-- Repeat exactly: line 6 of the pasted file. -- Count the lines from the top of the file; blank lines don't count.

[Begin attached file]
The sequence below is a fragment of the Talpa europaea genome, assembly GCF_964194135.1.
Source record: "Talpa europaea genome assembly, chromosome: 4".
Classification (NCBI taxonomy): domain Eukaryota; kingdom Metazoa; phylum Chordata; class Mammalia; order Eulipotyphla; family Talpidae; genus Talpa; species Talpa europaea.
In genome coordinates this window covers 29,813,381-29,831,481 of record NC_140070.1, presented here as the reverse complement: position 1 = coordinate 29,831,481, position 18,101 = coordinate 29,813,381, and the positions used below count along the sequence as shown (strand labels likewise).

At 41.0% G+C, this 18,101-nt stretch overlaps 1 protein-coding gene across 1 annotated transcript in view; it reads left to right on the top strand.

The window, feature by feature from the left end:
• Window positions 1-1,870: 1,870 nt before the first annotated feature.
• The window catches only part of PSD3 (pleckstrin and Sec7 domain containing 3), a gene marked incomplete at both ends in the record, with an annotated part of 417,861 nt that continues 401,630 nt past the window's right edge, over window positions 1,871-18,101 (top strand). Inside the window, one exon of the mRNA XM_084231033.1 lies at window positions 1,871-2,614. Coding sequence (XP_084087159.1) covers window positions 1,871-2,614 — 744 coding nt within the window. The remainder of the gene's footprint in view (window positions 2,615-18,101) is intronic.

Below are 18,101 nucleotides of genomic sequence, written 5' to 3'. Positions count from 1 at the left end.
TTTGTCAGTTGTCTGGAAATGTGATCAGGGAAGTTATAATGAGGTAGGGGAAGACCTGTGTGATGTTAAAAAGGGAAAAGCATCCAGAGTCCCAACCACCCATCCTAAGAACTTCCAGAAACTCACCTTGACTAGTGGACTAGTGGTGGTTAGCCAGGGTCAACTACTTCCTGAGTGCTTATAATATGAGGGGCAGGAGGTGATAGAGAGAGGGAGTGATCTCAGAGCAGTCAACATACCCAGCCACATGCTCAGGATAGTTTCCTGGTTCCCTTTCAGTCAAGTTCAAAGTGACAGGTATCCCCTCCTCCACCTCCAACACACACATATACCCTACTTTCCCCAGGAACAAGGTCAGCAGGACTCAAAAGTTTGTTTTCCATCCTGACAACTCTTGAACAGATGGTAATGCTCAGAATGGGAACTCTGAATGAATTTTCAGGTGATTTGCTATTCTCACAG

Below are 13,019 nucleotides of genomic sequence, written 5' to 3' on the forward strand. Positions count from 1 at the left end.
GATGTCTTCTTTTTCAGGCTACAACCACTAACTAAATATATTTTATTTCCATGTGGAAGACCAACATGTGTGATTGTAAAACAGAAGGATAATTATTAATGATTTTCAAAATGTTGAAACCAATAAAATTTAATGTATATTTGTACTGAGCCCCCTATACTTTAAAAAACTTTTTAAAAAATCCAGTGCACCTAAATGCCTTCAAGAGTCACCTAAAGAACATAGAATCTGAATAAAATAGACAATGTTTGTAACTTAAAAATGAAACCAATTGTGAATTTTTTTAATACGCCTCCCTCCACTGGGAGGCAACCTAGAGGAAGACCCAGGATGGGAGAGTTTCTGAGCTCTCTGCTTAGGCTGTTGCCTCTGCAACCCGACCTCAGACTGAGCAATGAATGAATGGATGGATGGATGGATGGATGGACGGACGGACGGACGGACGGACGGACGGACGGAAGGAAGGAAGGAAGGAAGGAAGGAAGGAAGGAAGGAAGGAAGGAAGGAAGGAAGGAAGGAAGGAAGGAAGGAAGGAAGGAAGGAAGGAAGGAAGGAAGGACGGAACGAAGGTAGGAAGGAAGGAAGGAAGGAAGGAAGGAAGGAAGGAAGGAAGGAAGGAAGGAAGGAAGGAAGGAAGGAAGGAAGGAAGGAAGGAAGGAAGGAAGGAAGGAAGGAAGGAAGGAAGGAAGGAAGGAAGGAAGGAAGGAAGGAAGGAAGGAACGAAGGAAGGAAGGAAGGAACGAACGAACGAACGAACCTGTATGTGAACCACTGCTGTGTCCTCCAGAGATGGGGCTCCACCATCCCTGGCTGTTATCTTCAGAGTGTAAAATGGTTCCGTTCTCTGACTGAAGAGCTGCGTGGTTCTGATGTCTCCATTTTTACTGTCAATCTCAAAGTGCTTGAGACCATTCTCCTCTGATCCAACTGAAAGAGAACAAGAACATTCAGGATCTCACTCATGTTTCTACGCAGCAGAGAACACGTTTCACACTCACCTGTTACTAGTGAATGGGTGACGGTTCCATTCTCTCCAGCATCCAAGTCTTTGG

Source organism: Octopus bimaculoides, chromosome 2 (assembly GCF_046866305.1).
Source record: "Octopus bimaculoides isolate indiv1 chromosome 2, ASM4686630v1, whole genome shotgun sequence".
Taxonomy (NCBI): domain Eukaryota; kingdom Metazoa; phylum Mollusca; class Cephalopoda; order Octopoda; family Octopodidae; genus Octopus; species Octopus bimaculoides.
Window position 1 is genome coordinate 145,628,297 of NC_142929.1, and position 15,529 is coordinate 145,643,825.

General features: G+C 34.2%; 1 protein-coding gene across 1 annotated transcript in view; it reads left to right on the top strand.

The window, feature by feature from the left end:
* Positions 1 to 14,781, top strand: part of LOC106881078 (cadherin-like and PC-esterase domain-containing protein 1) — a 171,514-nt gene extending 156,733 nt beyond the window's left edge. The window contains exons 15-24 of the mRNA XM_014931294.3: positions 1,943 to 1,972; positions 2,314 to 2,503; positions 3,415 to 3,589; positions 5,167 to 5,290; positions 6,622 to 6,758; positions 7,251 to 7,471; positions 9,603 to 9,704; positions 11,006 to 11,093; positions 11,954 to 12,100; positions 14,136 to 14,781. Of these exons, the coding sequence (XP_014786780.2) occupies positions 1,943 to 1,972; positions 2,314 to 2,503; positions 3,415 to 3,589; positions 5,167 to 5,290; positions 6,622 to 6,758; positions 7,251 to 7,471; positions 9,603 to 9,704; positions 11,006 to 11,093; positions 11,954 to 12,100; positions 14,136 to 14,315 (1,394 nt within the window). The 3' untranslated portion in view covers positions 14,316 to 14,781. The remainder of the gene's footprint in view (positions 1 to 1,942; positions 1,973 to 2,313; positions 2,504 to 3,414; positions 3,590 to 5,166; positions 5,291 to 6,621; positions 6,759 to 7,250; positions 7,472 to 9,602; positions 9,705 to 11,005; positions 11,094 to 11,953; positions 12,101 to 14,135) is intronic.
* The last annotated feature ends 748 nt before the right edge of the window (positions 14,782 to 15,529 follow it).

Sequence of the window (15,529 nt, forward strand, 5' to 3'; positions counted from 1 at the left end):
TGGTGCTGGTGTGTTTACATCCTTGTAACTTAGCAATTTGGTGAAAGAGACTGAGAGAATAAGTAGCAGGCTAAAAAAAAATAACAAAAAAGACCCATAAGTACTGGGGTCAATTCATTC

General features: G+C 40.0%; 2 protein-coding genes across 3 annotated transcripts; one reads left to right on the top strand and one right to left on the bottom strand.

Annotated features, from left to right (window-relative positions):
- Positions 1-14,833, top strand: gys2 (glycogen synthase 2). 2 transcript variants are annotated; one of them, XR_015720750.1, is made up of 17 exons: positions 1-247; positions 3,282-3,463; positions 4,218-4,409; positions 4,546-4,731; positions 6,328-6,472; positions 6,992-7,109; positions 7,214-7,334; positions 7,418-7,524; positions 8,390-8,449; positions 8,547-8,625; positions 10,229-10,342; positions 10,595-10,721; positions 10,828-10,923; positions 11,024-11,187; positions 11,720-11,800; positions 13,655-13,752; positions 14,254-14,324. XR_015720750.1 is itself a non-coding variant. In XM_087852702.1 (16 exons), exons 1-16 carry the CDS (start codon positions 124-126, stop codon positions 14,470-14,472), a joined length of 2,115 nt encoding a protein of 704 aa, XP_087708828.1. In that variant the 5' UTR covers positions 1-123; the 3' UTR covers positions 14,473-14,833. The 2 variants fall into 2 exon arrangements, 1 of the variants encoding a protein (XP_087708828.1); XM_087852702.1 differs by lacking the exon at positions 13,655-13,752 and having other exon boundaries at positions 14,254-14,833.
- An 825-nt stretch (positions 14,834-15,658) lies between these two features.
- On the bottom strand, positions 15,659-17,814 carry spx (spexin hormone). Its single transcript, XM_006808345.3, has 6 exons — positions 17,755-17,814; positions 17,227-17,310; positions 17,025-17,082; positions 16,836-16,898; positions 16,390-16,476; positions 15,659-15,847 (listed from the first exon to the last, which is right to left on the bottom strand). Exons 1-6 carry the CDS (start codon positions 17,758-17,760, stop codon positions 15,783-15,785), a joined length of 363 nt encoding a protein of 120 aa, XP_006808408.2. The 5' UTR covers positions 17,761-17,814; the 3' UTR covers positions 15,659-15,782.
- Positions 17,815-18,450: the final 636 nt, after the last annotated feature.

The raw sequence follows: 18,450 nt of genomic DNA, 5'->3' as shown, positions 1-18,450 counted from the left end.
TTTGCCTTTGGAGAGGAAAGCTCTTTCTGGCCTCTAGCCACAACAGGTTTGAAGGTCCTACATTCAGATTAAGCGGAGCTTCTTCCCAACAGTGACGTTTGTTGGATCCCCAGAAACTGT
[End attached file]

The window, feature by feature from the left end: